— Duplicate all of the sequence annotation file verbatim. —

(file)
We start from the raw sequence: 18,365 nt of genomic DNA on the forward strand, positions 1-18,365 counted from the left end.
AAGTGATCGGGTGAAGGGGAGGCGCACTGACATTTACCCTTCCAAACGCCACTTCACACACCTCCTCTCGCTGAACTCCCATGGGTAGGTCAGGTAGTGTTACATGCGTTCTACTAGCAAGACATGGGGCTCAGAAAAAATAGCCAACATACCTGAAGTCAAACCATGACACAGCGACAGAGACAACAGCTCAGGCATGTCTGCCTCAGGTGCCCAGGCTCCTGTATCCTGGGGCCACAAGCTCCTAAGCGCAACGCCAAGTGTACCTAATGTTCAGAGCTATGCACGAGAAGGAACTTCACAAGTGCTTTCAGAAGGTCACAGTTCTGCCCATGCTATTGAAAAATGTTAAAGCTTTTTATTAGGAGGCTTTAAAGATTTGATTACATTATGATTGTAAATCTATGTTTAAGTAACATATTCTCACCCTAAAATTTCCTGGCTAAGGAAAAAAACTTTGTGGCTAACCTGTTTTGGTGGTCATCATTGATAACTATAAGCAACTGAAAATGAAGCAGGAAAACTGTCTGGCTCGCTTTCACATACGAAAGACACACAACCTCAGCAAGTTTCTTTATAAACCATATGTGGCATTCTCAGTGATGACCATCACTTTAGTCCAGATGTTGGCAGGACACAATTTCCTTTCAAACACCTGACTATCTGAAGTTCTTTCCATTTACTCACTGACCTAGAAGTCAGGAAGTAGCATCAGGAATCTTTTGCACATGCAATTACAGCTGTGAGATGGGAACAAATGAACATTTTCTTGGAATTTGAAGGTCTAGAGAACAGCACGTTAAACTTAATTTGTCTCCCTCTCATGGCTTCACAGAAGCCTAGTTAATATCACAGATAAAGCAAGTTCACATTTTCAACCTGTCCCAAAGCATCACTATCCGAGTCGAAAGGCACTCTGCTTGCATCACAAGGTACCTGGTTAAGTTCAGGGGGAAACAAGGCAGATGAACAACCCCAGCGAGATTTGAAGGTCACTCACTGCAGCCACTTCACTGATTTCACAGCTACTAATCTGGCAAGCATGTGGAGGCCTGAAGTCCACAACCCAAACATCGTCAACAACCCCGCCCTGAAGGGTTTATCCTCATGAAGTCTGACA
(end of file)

We start from the raw sequence: 18,365 nt of genomic DNA on the forward strand, positions 1-18,365 counted from the left end.
AAGTGATCGGGTGAAGGGGAGGCGCACTGACATTTACCCTTCCAAACGCCACTTCACACACCTCCTCTCGCTGAACTCCCATGGGTAGGTCAGGTAGTGTTACATGCGTTCTACTAGCAAGACATGGGGCTCAGAAAAAATAGCCAACATACCTGAAGTCAAACCATGACACAGCGACAGAGACAACAGCTCAGGCATGTCTGCCTCAGGTGCCCAGGCTCCTGTATCCTGGGGCCACAAGCTCCTAAGCGCAACGCCAAGTGTACCTAATGTTCAGAGCTATGCACGAGAAGGAACTTCACAAGTGCTTTCAGAAGGTCACAGTTCTGCCCATGCTATTGAAAAATGTTAAAGCTTTTTATTAGGAGGCTTTAAAGATTTGATTACATTATGATTGTAAATCTATGTTTAAGTAACATATTCTCACCCTAAAATTTCCTGGCTAAGGAAAAAAACTTTGTGGCTAACCTGTTTTGGTGGTCATCATTGATAACTATAAGCAACTGAAAATGAAGCAGGAAAACTGTCTGGCTCGCTTTCACATACGAAAGACACACAACCTCAGCAAGTTTCTTTATAAACCATATGTGGCATTCTCAGTGATGACCATCACTTTAGTCCAGATGTTGGCAGGACACAATTTCCTTTCAAACACCTGACTATCTGAAGTTCTTTCCATTTACTCACTGACCTAGAAGTCAGGAAGTAGCATCAGGAATCTTTTGCACATGCAATTACAGCTGTGAGATGGGAACAAATGAACATTTTCTTGGAATTTGAAGGTCTAGAGAACAGCACGTTAAACTTAATTTGTCTCCCTCTCATGGCTTCACAGAAGCCTAGTTAATATCACAGATAAAGCAAGTTCACATTTTCAACCTGTCCCAAAGCATCACTATCCGAGTCGAAAGGCACTCTGCTTGCATCACAAGGTACCTGGTTAAGTTCAGGGGGAAACAAGGCAGATGAACAACCCCAGCGAGATTTGAAGGTCACTCACTGCAGCCACTTCACTGATTTCACAGCTACTAATCTGGCAAGCATGTGGAGGCCTGAAGTCCACAACCCAAACATCGTCAACAACCCCGCCCTGAAGGGTTTATCCTCATGAAGTCTGACA